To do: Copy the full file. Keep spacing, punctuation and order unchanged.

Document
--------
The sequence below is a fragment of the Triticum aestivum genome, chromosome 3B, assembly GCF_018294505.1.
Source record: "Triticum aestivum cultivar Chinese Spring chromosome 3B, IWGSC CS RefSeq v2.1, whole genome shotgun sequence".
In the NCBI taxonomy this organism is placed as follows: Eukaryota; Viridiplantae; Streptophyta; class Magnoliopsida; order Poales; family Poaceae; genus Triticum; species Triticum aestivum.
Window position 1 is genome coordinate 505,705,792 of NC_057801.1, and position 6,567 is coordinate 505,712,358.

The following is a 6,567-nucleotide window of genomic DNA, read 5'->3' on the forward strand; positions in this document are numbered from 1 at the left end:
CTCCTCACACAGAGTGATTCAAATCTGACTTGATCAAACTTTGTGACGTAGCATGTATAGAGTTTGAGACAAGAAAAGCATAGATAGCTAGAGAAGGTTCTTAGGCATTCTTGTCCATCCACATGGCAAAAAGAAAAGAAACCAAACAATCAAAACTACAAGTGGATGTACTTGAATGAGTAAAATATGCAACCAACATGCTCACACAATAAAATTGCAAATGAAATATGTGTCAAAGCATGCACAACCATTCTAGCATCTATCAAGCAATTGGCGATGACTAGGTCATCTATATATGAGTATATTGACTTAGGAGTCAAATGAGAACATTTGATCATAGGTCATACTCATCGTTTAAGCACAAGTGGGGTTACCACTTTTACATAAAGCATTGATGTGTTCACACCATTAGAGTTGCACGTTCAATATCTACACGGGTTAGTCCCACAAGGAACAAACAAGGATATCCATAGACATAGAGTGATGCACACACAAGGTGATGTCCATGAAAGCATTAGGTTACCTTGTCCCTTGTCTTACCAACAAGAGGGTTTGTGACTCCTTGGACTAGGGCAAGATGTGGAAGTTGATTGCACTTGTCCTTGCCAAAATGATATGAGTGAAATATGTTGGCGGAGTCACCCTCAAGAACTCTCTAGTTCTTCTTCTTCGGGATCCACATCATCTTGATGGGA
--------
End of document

The sequence below is a fragment of the Triticum aestivum genome, chromosome 3B, assembly GCF_018294505.1.
Source record: "Triticum aestivum cultivar Chinese Spring chromosome 3B, IWGSC CS RefSeq v2.1, whole genome shotgun sequence".
In the NCBI taxonomy this organism is placed as follows: Eukaryota; Viridiplantae; Streptophyta; class Magnoliopsida; order Poales; family Poaceae; genus Triticum; species Triticum aestivum.
Window position 1 is genome coordinate 505,705,792 of NC_057801.1, and position 6,567 is coordinate 505,712,358.

The following is a 6,567-nucleotide window of genomic DNA, read 5'->3' on the forward strand; positions in this document are numbered from 1 at the left end:
CTCCTCACACAGAGTGATTCAAATCTGACTTGATCAAACTTTGTGACGTAGCATGTATAGAGTTTGAGACAAGAAAAGCATAGATAGCTAGAGAAGGTTCTTAGGCATTCTTGTCCATCCACATGGCAAAAAGAAAAGAAACCAAACAATCAAAACTACAAGTGGATGTACTTGAATGAGTAAAATATGCAACCAACATGCTCACACAATAAAATTGCAAATGAAATATGTGTCAAAGCATGCACAACCATTCTAGCATCTATCAAGCAATTGGCGATGACTAGGTCATCTATATATGAGTATATTGACTTAGGAGTCAAATGAGAACATTTGATCATAGGTCATACTCATCGTTTAAGCACAAGTGGGGTTACCACTTTTACATAAAGCATTGATGTGTTCACACCATTAGAGTTGCACGTTCAATATCTACACGGGTTAGTCCCACAAGGAACAAACAAGGATATCCATAGACATAGAGTGATGCACACACAAGGTGATGTCCATGAAAGCATTAGGTTACCTTGTCCCTTGTCTTACCAACAAGAGGGTTTGTGACTCCTTGGACTAGGGCAAGATGTGGAAGTTGATTGCACTTGTCCTTGCCAAAATGATATGAGTGAAATATGTTGGCGGAGTCACCCTCAAGAACTCTCTAGTTCTTCTTCTTCGGGATCCACATCATCTTGATGGGA